“Mayors get things done. That’s our job. We need to work with him to get more things done. It’s just that simple,” James said after the meeting. “And so we’re reaching out to him to say, ‘Can you help us? Will you help us? How do we help you?’ ”
St. Louis Mayor Francis Slay, on the other hand, had a lengthy phone conversation with Greitens this past week, according to Slay’s spokeswoman.
Peverill Squire, a political scientist at the University of Missouri, said that Greitens “is discovering like many people who are elected to high office without a lot of political experience that it’s hard to transition from campaigning to governing. And the demands on your time are different.”
One significant difference is that meetings that might not hold a political advantage can sometimes be important for general governance, Squire said.
“The mayor of Kansas City is a significant person in Missouri politics, and there are real interests at stake both for the city and the state,” he said.
Squire said the governor “is probably more comfortable with using social media to communicate, but the sort of hands-on politics is going to have to become a greater part of his governing style.”
James isn’t the only one who has had trouble getting face time with the governor.
Rep. Kevin Corlew, a Kansas City Republican, attempted to set up a meeting between the governor and officials from the North Kansas City and Park Hill school districts Tuesday, but those plans fell through.
Corlew chalked the situation up to miscommunication. He said the governor’s office has apologized to the districts and has made a commitment to visit them in the future.
“I think the transition in the governor’s office is probably taking longer than anybody had hoped,” said Corlew, who was also aware of James’ difficulty in scheduling a meeting. “I’m hoping as they get settled, their office gets settled, that we’ll be able to facilitate more meetings and information from the Kansas City area to the governor’s office.”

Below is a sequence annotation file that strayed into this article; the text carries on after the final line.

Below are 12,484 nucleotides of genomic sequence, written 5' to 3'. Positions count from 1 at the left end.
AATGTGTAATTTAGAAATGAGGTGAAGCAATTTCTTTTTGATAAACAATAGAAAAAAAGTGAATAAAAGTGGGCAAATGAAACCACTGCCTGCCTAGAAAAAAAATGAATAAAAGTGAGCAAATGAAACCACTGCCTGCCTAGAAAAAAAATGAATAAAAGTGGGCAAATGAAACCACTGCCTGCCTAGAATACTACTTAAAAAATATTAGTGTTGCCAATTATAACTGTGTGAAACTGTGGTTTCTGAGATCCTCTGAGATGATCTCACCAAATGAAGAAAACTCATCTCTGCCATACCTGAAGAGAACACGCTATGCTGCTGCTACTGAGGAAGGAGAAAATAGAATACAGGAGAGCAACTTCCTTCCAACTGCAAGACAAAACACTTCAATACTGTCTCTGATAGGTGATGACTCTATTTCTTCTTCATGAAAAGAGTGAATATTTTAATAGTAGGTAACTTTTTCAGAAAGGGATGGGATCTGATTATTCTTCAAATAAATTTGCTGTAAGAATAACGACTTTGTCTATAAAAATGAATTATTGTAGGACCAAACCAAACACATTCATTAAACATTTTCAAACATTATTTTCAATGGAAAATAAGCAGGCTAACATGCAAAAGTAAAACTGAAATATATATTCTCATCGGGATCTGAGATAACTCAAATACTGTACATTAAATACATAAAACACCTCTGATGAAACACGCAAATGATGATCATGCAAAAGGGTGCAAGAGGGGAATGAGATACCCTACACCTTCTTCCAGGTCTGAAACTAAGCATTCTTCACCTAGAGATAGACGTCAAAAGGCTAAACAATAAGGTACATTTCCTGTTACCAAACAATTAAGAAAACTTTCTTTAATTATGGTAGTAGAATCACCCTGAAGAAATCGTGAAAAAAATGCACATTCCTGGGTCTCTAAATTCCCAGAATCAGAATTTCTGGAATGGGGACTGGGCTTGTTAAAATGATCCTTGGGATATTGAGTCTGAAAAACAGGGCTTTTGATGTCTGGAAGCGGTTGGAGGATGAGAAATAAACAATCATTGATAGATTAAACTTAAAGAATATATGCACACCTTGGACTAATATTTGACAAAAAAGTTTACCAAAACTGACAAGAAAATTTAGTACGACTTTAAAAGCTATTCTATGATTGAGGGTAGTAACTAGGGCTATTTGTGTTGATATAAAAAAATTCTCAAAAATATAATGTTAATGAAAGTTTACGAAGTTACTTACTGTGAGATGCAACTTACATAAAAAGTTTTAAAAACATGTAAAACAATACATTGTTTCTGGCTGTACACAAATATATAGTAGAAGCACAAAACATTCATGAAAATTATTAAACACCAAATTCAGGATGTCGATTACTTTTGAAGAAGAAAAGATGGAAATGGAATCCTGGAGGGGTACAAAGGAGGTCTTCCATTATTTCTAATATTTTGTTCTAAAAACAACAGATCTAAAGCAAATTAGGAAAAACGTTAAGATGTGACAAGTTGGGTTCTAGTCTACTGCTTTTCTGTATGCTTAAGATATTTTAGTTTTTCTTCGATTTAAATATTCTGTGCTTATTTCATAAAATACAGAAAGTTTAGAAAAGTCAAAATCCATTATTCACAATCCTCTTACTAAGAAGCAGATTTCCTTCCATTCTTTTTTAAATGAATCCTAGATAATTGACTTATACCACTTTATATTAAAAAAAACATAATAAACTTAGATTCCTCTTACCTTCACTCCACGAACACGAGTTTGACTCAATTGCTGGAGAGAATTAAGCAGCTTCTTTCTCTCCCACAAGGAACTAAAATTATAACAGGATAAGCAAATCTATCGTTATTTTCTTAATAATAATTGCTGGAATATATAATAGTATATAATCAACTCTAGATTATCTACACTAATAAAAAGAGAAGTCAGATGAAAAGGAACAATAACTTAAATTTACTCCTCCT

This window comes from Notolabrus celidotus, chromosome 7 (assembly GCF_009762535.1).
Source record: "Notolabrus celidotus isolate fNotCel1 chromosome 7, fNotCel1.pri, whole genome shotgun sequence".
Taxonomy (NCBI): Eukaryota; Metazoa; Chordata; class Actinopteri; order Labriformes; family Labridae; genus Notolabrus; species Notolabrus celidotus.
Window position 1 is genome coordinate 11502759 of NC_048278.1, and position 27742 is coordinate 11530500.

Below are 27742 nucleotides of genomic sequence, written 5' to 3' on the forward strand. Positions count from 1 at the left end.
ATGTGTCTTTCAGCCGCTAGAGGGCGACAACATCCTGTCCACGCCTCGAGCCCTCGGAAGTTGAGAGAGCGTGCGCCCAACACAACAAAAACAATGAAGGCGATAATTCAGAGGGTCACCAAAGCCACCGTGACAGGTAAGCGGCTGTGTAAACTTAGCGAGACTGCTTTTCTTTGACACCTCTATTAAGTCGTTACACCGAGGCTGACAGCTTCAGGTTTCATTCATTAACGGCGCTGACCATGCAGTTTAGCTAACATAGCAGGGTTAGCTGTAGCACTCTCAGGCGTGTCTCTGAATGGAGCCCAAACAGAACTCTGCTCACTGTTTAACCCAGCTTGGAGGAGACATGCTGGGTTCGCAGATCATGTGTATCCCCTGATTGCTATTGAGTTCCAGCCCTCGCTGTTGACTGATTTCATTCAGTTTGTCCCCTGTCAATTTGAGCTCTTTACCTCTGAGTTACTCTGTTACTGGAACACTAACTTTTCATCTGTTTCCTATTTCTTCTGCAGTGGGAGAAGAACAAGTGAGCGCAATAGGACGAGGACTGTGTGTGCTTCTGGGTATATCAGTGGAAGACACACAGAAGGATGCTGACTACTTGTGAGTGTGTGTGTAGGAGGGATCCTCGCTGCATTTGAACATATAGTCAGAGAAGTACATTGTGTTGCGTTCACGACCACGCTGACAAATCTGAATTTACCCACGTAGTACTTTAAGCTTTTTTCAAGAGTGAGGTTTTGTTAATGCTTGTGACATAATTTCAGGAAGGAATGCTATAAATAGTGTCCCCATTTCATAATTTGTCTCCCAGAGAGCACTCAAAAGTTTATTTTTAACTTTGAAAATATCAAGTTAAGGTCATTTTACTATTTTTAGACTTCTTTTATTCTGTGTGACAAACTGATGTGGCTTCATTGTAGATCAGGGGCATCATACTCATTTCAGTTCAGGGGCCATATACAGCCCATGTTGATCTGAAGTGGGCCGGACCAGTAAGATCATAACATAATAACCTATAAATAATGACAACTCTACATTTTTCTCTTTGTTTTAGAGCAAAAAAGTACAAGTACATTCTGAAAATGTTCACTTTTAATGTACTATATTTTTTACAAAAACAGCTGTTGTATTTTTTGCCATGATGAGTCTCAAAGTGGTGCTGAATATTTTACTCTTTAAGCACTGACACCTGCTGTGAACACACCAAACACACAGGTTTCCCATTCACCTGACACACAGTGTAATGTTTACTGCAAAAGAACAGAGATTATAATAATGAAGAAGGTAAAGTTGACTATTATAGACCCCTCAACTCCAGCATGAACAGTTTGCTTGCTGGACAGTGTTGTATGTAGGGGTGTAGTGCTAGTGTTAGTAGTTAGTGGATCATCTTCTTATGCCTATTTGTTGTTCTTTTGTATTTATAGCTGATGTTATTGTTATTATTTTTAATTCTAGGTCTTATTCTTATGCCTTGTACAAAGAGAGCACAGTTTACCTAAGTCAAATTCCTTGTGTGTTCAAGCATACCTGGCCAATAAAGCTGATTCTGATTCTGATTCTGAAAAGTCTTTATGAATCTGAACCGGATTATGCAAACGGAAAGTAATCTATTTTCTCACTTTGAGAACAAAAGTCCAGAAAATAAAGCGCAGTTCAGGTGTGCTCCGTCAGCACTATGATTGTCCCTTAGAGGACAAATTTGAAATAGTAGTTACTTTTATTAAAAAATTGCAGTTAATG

Briden said the governor was unable to make the meeting with school officials, “but we look forward to meeting with them at some point in the near future.”
Missouri House Minority leader Gail McCann Beatty, a Kansas City Democrat, said that lawmakers have also run into problems communicating with the governor’s office and faulted an over-reliance on social media as a contributing factor.
“The people want access, and unfortunately because he has followed the path of our president — everything is on Twitter — people feel like they don’t have access. … Our offices are having difficulties getting even staff from the governor’s office to respond to us, so it’s troubling, but it is what it is,” McCann Beatty said.
Briden pushed back on this characterization and touted the governor’s travels around the state as evidence of his accessibility to common people.
“We’re open to everyone,” Briden said. “And I think part of that is having an open door for people who would like to meet. And going out to meet people where they are — especially people who don’t have a lobbyist … all of that is to show this is a governor who is engaging with the people that he serves.”